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from the Field

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November 13, 2017
Brief Arrival of Winter with Late Fall CSA
Notes From The Field
By Derek McGeehan
A view from the west end of our new hoop tunnel with inner layer of hoops and cover. Plants are kept warm and safe inside.
Mild, warm, hot, balmy, above-average, light frost, hard freeze, extreme weather = very thankful for our 4 winter growing structures: hoop house, green house, high tunnel, and hoop tunnel!
First the good news: as of Monday morning all of the fresh greens in our structures survived unscathed and field crops of kale (several hardy varieties) plus collards seem fine. It takes several days for plants to show damage or health after a freeze like the one we had so by midweek we'll probably be able to identify fully what we lost and what survived. Either way, we have hundreds of bed feet of kale to eat for the next year and a half. And, we have enough greens in the structures to keep all of us happy through the fall and winter months! We also harvested a lot of red cabbage, napa cabbage, lettuce, and escarole prior to the potential damage. Storage crops are obviously safe and okay.
A tough reality: we had our first taste of January weather but unfortunately in arrived in the first half of November instead. Record breaking cold following weeks/months of uncharacteristically warm weather surprises plants as well as us humans. The best case scenario for our field crops to tolerate a deep freeze is a slow cool down with a few minor frosts (36 degrees), hard frosts (30-32 degrees), and minor freezes (26-28 degrees) of immature and still growing plants, giving them a 'taste' of what's eventually coming. Last weekend's scenario was basically the opposite: most of our outside crops were fully mature after growing extremely quickly during the warmth of September and October and during October and early November we hardly had any light frosts, let alone a freeze of some kind (on average we receive our first light frost during the 1st half of October; our first heavy frost/light freeze the 2nd half of October). So, a low of 19 degrees is an extreme shock to a stationary plant that is used to lows above 40 degrees. Even with a gradual cool-down of some kind, temperatures in the teens will severely damage most unprotected crops. Heavy layers of floating row cover over top of low hoops can protect a certain amount (2-6 degrees) but wind greatly diminishes the efficacy.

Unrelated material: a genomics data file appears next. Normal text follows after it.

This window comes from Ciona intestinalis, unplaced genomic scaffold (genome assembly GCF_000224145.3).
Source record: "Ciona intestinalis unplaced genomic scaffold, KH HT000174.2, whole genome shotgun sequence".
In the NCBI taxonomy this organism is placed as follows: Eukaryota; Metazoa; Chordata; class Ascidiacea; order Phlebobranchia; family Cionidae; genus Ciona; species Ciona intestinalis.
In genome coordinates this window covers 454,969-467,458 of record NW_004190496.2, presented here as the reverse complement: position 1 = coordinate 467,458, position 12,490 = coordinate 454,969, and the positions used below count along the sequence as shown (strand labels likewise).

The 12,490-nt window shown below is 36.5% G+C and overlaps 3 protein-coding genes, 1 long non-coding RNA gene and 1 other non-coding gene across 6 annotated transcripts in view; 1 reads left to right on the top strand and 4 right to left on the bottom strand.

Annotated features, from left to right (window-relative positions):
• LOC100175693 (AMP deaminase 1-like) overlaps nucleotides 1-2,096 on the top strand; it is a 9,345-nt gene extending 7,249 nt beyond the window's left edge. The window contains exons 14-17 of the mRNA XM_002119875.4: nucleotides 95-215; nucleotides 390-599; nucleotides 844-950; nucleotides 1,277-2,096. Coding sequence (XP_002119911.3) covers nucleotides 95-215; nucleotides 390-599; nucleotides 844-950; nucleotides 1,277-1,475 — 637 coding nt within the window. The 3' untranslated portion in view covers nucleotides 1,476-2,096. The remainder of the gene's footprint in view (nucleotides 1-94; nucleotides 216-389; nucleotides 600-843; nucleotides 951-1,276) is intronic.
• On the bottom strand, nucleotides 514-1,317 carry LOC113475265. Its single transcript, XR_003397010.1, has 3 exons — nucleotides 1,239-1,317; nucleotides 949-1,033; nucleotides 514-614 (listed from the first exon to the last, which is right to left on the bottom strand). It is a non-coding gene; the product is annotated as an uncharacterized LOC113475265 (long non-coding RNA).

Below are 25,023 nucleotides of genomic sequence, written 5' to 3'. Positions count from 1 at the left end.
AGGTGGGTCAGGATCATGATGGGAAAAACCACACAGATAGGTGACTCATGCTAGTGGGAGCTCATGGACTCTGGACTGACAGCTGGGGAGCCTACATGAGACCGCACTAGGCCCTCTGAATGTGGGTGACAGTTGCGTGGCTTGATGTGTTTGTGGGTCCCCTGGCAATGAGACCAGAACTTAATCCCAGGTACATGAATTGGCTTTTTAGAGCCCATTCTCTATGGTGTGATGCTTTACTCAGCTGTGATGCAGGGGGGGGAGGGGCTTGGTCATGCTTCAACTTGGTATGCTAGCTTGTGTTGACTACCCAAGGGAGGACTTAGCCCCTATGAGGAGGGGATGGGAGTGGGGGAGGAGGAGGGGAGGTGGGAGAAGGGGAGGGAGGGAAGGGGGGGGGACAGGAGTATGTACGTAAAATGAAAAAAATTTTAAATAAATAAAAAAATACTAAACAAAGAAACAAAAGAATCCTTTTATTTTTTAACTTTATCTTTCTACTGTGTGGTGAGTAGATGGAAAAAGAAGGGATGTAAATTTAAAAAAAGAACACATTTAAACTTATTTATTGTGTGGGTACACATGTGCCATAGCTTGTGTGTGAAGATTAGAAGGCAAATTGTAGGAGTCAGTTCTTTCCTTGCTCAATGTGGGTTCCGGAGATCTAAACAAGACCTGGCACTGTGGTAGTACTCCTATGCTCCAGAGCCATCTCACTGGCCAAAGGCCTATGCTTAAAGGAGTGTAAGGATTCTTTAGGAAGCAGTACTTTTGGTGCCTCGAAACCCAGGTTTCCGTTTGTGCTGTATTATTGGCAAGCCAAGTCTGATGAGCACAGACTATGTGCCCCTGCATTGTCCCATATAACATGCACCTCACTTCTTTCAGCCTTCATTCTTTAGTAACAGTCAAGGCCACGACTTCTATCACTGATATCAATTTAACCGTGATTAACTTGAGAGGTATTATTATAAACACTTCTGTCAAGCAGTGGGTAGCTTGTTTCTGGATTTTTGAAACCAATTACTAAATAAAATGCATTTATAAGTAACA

Enter the super/mega/ultra importance of our bigger structures! The outer plastic layer protects 5-10 degrees and an inner layer of hoops and cover adds another 5-10 degrees of comfort. So, when it's 10 degrees outside, under the inner layer of a structure it might only be 30 degrees, all without the aide of supplemental heat. Additionally, our green house has the option of supplemental heat as added insurance, so we should be eating fresh greens all winter long no matter the weather!
A view under the inner cover inside our hoop house. The lettuce mix is almost ready to be harvested.
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